House prices are set to run hot for the rest of year, according to a major bank – but while those owning property might be smiling, renters already struggling with the cost of living will battle to keep a roof over their head.
NAB has increased its near-term forecast for the capital cities to an eight per cent rise in house prices, up from the previous forecast of 4.7 per cent.
While the bank predicts price gains will ease in 2024 back to five per cent, this still represents a whopping 13 per cent growth in what property buyers need to fork over in just two years.
Meanwhile, a shortage of accommodation driven by strong migration and building industry woes is set to keep rents relentlessly increasing with one suburb forecast to see a staggering $300-per-week increase for rentals by the end of the year.
NAB chief economist Alan Oster said strong demand, driven by high migration and building industry woes, would keep house-sellers happy and largely cancel out the dampening effect of interest rate rises from earlier this year and in 2022.
Auctioneer Karen Harvey sells a property in Sydney, which is experiencing a strong growth in prices
‘For 2024 we expect prices to rise by around five per cent with population growth, rents growth and the labour market still supporting, offset by some pressure from the ongoing flow-through of higher interest rates,’ Mr Oster said.
Mr Oster also predicted another imminent rate rise was on the cards following the Reserve Bank having a cooling off period leaving them at 4.1 per cent since June.
‘On rates, we continue to see the RBA lifting the cash rate to 4.35 per cent at the November meeting before remaining on hold until the second half of 2024,’ Mr Oster said.
‘From there, we think the RBA can begin to ease policy back towards neutral of around three per cent with growth below trend and the unemployment rate rising to around five per cent by end 2024.’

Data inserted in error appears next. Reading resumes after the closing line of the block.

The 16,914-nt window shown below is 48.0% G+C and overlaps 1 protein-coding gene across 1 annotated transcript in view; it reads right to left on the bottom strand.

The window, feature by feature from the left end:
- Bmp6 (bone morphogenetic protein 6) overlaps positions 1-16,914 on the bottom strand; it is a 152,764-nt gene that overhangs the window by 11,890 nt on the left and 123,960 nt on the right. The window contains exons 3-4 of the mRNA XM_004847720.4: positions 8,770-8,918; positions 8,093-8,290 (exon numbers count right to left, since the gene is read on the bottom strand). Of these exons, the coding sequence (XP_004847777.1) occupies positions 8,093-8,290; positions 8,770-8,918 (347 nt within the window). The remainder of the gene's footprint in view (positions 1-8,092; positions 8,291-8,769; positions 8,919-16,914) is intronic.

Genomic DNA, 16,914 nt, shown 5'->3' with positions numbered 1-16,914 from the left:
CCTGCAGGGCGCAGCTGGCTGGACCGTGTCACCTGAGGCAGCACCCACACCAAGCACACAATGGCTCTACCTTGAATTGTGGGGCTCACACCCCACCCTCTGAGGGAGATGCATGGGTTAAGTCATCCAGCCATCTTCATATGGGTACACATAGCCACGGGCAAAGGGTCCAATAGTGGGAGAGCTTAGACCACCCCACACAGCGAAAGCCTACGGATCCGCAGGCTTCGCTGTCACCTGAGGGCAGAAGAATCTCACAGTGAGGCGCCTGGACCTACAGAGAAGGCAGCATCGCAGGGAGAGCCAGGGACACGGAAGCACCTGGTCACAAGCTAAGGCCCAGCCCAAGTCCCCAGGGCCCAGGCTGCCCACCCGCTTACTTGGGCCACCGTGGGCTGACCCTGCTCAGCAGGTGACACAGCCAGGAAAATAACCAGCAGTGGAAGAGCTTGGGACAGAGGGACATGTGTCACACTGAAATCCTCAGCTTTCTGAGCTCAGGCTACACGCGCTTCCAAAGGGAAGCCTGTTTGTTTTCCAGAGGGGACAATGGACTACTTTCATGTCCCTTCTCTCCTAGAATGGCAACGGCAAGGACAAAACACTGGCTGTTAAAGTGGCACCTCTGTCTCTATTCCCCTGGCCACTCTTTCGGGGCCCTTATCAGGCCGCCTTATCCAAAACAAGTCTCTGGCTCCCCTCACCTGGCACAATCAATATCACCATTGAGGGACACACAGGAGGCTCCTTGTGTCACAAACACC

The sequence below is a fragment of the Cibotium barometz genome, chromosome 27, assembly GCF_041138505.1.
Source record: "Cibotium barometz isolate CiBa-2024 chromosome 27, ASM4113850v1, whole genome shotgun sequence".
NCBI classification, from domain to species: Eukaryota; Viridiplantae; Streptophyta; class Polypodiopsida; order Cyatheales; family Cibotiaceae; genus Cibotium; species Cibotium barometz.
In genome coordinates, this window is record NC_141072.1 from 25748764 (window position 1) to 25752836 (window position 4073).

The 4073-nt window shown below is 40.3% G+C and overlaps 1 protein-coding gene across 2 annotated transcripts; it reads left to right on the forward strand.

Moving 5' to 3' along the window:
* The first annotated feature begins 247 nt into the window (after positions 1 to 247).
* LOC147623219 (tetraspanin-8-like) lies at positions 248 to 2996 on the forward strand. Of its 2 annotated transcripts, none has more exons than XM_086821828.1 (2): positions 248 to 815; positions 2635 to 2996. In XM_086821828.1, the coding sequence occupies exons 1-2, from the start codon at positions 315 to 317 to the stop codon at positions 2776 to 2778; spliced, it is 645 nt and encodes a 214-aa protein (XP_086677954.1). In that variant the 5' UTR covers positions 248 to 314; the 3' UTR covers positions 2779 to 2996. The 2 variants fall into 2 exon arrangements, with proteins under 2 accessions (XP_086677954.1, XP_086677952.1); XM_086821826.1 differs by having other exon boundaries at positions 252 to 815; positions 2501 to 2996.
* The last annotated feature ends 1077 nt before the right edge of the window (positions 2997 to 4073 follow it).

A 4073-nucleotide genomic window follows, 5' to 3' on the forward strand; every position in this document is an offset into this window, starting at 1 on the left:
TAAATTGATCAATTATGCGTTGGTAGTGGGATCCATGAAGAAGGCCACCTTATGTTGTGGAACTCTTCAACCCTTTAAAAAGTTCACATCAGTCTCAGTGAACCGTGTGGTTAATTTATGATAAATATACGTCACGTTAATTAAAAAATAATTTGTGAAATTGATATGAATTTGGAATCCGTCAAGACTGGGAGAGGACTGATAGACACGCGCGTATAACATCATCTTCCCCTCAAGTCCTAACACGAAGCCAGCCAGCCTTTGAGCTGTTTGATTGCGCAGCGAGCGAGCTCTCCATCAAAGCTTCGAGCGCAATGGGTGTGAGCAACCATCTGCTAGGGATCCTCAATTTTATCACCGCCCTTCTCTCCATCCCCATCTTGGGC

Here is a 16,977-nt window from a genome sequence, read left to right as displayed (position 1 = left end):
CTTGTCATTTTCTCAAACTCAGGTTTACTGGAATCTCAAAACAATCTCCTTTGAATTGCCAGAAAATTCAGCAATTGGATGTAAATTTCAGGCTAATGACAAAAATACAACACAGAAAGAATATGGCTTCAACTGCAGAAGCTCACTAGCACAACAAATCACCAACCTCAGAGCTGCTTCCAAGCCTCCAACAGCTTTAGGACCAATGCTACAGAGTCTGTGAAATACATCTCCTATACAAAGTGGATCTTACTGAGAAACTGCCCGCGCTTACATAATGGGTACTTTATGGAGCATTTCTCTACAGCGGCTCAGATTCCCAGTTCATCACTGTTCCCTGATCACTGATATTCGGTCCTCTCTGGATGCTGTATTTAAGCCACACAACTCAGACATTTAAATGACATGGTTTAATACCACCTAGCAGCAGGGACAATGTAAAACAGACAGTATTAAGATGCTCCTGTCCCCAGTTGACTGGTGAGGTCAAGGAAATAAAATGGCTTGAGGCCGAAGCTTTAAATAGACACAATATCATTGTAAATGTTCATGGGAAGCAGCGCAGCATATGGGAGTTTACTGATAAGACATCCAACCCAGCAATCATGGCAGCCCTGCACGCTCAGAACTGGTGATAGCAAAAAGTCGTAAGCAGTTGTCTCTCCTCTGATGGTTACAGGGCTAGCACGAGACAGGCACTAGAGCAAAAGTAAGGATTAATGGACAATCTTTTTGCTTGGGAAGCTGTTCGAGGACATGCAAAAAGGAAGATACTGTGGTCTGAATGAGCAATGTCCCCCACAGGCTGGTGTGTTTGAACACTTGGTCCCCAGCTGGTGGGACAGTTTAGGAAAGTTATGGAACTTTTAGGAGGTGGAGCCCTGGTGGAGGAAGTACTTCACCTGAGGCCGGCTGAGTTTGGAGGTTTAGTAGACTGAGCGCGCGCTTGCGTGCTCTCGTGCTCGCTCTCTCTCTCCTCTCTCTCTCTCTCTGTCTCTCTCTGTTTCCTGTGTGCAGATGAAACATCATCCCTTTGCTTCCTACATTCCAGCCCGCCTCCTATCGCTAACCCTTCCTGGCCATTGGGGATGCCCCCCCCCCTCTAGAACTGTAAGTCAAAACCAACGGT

If rates do go up in November, it would mark the thirteenth rise since May 2022, adding to the stress of borrowers who have already copped a 63 per cent increase in monthly mortgage repayments in little more than a year.
Despite the high mortgage repayments, the NAB forecast some capitals will see house prices gallop for the rest of the year, such as Perth which will run at a 12 per cent increase before a steep slowdown to one per cent in 2024.
Brisbane is also seeing rises of about or above 12 per cent this year, but that should ease to 6.5 per cent in 2024.
For those looking to get into a capital city property market there is little reprieve in prices forecast for at least the rest of this year (stock image)
Adelaide homes are expected to gain 8.6 per cent in value for the rest of 2023 and then slow to a 6.2 per cent gain next year.
PropTrack senior economist Eleanor Creagh told realestate.com that a lack of choice was driving up prices in the smaller capitals.
However, Ms Creagh said another smaller capital, Hobart, was not performing so strongly with prices increasing by 6.6 per cent from the March 2022 peak.
‘However, this comes after several years of outperformance as well as strong growth during the pandemic. Home prices in Hobart are still up 38.4 per cent since March 2020, ‘ Ms Creagh said
NAB predicts Hobart prices will actually dip 3.3 per cent this year and be flat in 2024 – meaning there’s at least some hope for first-home buyers looking to get their foot on the property ladder.
Sydney values are set to increase by 11.6 per cent in 2023 before slowing to five per cent in 2024.
Melbourne is only the capital predicted to see the price increases accelerate next year from 4.7 per cent to 5.5 per cent.
The housing shortage continues to spell bad news for renters with modelling released in August by Suburbtrends forecasting many tenants could face increases of over $100 per week by next year.
NAB chief economist Alan Osters said the lack of supply was set to strongly drive up house prices in the immediate future
In Dee Why, on Sydney’s northern beaches, rents are forecast to increase by a whopping more than $300 a week and $200-plus increases are also forecast for other popular areas in the city.
Queensland renters living in Surfers Paradise, Broadbeach and Isle of Capri can expect to paying an extra $170 a week by 2024.
Houses and units in the Victorian capital’s suburbs of Port Melbourne, South Melbourne and Southbank are facing the steepest increases in that state, with average rents forecast to go up by $165
In hundreds of other Aussie suburbs, rents are forecast to rise by less than $50 per week.